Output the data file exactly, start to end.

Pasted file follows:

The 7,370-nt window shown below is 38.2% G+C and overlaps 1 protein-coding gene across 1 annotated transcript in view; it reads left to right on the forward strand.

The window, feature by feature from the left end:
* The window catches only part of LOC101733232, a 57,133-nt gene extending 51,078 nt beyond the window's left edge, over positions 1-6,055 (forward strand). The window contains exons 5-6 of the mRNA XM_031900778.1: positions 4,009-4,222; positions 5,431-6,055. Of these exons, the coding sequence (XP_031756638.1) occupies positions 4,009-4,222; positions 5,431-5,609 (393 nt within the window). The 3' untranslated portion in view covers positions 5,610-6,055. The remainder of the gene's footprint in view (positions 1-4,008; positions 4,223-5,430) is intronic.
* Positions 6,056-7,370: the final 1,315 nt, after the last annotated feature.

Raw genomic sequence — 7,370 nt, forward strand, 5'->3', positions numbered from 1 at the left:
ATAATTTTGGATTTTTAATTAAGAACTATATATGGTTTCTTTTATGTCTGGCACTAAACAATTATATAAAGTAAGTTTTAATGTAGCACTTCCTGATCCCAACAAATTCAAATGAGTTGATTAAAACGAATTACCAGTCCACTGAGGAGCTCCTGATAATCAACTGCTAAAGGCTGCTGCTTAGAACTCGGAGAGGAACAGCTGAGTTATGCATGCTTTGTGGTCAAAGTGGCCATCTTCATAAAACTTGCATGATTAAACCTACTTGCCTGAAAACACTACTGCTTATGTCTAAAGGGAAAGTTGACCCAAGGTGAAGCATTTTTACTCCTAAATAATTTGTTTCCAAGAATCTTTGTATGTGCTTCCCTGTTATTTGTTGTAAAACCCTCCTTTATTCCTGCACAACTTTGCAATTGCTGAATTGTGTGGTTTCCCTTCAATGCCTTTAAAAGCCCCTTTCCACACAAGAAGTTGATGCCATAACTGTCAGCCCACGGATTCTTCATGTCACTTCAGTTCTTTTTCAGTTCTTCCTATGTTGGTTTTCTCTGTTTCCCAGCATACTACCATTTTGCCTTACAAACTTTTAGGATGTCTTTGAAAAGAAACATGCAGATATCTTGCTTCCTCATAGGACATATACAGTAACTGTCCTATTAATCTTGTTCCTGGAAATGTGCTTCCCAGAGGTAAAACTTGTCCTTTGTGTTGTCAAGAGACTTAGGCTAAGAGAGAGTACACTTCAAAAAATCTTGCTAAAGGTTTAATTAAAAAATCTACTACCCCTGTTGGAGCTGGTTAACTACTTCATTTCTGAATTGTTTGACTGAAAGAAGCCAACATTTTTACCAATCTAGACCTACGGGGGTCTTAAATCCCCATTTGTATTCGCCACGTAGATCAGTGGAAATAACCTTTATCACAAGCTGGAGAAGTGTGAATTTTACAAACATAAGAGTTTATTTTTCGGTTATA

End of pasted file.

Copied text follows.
The 7,370-nt window shown below is 38.2% G+C and overlaps 1 protein-coding gene across 1 annotated transcript in view; it reads left to right on the forward strand.

The window, feature by feature from the left end:
* The window catches only part of LOC101733232, a 57,133-nt gene extending 51,078 nt beyond the window's left edge, over positions 1-6,055 (forward strand). The window contains exons 5-6 of the mRNA XM_031900778.1: positions 4,009-4,222; positions 5,431-6,055. Of these exons, the coding sequence (XP_031756638.1) occupies positions 4,009-4,222; positions 5,431-5,609 (393 nt within the window). The 3' untranslated portion in view covers positions 5,610-6,055. The remainder of the gene's footprint in view (positions 1-4,008; positions 4,223-5,430) is intronic.
* Positions 6,056-7,370: the final 1,315 nt, after the last annotated feature.

Raw genomic sequence — 7,370 nt, forward strand, 5'->3', positions numbered from 1 at the left:
ATAATTTTGGATTTTTAATTAAGAACTATATATGGTTTCTTTTATGTCTGGCACTAAACAATTATATAAAGTAAGTTTTAATGTAGCACTTCCTGATCCCAACAAATTCAAATGAGTTGATTAAAACGAATTACCAGTCCACTGAGGAGCTCCTGATAATCAACTGCTAAAGGCTGCTGCTTAGAACTCGGAGAGGAACAGCTGAGTTATGCATGCTTTGTGGTCAAAGTGGCCATCTTCATAAAACTTGCATGATTAAACCTACTTGCCTGAAAACACTACTGCTTATGTCTAAAGGGAAAGTTGACCCAAGGTGAAGCATTTTTACTCCTAAATAATTTGTTTCCAAGAATCTTTGTATGTGCTTCCCTGTTATTTGTTGTAAAACCCTCCTTTATTCCTGCACAACTTTGCAATTGCTGAATTGTGTGGTTTCCCTTCAATGCCTTTAAAAGCCCCTTTCCACACAAGAAGTTGATGCCATAACTGTCAGCCCACGGATTCTTCATGTCACTTCAGTTCTTTTTCAGTTCTTCCTATGTTGGTTTTCTCTGTTTCCCAGCATACTACCATTTTGCCTTACAAACTTTTAGGATGTCTTTGAAAAGAAACATGCAGATATCTTGCTTCCTCATAGGACATATACAGTAACTGTCCTATTAATCTTGTTCCTGGAAATGTGCTTCCCAGAGGTAAAACTTGTCCTTTGTGTTGTCAAGAGACTTAGGCTAAGAGAGAGTACACTTCAAAAAATCTTGCTAAAGGTTTAATTAAAAAATCTACTACCCCTGTTGGAGCTGGTTAACTACTTCATTTCTGAATTGTTTGACTGAAAGAAGCCAACATTTTTACCAATCTAGACCTACGGGGGTCTTAAATCCCCATTTGTATTCGCCACGTAGATCAGTGGAAATAACCTTTATCACAAGCTGGAGAAGTGTGAATTTTACAAACATAAGAGTTTATTTTTCGGTTATA